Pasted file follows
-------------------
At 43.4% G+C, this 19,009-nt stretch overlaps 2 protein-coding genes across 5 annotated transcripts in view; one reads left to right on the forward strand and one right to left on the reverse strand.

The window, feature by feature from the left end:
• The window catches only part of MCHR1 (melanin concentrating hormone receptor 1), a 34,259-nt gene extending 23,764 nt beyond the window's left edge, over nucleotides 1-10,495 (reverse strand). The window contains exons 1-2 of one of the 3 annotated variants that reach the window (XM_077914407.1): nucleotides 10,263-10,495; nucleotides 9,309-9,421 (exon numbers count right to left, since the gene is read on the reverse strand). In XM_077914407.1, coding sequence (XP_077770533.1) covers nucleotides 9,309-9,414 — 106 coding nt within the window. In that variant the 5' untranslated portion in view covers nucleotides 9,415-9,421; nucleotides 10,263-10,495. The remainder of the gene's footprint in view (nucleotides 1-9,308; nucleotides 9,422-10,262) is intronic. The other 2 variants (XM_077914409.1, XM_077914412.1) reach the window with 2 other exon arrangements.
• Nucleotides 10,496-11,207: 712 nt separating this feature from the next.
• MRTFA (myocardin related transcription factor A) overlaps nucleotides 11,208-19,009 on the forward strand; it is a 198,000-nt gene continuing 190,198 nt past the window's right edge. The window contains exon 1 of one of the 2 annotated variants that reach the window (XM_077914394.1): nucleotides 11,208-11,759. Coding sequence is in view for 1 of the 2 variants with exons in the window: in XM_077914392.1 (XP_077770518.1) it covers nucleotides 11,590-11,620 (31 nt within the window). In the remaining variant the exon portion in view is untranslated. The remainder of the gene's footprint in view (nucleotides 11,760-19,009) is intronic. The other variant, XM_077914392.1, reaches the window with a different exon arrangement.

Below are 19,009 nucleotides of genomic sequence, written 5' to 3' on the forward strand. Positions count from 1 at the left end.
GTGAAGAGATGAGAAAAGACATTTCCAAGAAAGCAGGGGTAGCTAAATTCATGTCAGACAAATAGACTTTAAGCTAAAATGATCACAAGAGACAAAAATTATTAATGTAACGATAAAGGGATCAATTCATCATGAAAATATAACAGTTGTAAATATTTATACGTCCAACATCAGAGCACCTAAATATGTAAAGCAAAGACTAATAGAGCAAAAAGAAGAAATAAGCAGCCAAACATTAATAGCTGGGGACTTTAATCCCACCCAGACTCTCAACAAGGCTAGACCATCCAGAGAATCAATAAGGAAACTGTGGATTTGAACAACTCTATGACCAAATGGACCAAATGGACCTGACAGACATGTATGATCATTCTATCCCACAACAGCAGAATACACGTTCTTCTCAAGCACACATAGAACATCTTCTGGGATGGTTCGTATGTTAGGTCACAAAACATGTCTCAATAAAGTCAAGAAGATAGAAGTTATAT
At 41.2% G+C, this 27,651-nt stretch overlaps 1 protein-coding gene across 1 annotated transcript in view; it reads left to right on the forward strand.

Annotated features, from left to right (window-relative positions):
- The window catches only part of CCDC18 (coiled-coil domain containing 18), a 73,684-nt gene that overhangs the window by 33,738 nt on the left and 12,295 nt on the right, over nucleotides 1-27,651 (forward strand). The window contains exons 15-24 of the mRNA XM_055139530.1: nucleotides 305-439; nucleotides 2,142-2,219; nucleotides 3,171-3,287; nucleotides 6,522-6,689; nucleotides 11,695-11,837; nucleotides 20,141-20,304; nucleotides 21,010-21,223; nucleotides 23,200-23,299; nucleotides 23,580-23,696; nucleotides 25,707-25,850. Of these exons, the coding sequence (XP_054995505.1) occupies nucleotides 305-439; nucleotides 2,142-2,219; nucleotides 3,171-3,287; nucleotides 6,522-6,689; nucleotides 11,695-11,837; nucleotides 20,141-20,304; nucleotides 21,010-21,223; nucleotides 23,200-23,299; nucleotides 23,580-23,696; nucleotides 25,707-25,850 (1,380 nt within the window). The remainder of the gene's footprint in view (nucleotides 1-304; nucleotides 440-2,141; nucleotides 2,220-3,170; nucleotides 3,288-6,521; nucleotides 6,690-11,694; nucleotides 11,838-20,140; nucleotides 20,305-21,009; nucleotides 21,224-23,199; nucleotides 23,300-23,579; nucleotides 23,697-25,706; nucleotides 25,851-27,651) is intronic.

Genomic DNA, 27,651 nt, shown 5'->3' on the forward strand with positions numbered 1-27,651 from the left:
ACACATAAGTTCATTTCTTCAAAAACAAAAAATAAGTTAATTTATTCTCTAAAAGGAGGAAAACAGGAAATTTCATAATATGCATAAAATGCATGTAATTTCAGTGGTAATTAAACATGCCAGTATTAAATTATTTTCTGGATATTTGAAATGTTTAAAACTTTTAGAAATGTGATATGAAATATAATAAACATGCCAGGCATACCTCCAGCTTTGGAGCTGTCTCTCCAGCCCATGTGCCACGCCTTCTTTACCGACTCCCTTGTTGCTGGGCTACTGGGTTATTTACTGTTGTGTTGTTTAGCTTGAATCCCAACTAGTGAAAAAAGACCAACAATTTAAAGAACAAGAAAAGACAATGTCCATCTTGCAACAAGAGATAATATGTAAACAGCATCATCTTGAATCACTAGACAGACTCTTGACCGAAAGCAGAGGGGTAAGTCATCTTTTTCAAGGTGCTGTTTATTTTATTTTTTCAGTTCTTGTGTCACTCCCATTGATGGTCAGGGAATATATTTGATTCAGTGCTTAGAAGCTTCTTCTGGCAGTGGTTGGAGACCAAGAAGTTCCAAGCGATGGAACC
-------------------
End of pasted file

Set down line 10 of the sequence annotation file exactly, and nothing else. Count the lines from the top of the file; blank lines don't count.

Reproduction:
- The window catches only part of CCDC18 (coiled-coil domain containing 18), a 73,684-nt gene that overhangs the window by 33,738 nt on the left and 12,295 nt on the right, over nucleotides 1-27,651 (forward strand). The window contains exons 15-24 of the mRNA XM_055139530.1: nucleotides 305-439; nucleotides 2,142-2,219; nucleotides 3,171-3,287; nucleotides 6,522-6,689; nucleotides 11,695-11,837; nucleotides 20,141-20,304; nucleotides 21,010-21,223; nucleotides 23,200-23,299; nucleotides 23,580-23,696; nucleotides 25,707-25,850. Of these exons, the coding sequence (XP_054995505.1) occupies nucleotides 305-439; nucleotides 2,142-2,219; nucleotides 3,171-3,287; nucleotides 6,522-6,689; nucleotides 11,695-11,837; nucleotides 20,141-20,304; nucleotides 21,010-21,223; nucleotides 23,200-23,299; nucleotides 23,580-23,696; nucleotides 25,707-25,850 (1,380 nt within the window). The remainder of the gene's footprint in view (nucleotides 1-304; nucleotides 440-2,141; nucleotides 2,220-3,170; nucleotides 3,288-6,521; nucleotides 6,690-11,694; nucleotides 11,838-20,140; nucleotides 20,305-21,009; nucleotides 21,224-23,199; nucleotides 23,300-23,579; nucleotides 23,697-25,706; nucleotides 25,851-27,651) is intronic.